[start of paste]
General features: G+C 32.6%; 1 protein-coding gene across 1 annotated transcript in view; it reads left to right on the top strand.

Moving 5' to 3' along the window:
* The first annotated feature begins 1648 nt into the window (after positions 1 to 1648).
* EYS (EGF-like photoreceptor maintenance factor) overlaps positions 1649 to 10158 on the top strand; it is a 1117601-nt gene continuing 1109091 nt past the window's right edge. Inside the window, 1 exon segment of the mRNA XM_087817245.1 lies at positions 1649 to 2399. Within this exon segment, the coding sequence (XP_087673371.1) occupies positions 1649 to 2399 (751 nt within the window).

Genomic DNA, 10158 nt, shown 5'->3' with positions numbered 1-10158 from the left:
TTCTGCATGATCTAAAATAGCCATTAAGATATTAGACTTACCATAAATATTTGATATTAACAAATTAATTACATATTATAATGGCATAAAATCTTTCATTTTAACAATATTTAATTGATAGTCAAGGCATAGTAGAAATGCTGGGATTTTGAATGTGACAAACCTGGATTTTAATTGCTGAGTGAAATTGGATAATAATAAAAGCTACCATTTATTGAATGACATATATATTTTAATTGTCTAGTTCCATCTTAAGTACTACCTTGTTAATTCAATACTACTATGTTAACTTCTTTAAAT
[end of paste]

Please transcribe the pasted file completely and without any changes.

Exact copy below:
General features: G+C 32.6%; 1 protein-coding gene across 1 annotated transcript in view; it reads left to right on the top strand.

Moving 5' to 3' along the window:
* The first annotated feature begins 1648 nt into the window (after positions 1 to 1648).
* EYS (EGF-like photoreceptor maintenance factor) overlaps positions 1649 to 10158 on the top strand; it is a 1117601-nt gene continuing 1109091 nt past the window's right edge. Inside the window, 1 exon segment of the mRNA XM_087817245.1 lies at positions 1649 to 2399. Within this exon segment, the coding sequence (XP_087673371.1) occupies positions 1649 to 2399 (751 nt within the window).

Genomic DNA, 10158 nt, shown 5'->3' with positions numbered 1-10158 from the left:
TTCTGCATGATCTAAAATAGCCATTAAGATATTAGACTTACCATAAATATTTGATATTAACAAATTAATTACATATTATAATGGCATAAAATCTTTCATTTTAACAATATTTAATTGATAGTCAAGGCATAGTAGAAATGCTGGGATTTTGAATGTGACAAACCTGGATTTTAATTGCTGAGTGAAATTGGATAATAATAAAAGCTACCATTTATTGAATGACATATATATTTTAATTGTCTAGTTCCATCTTAAGTACTACCTTGTTAATTCAATACTACTATGTTAACTTCTTTAAAT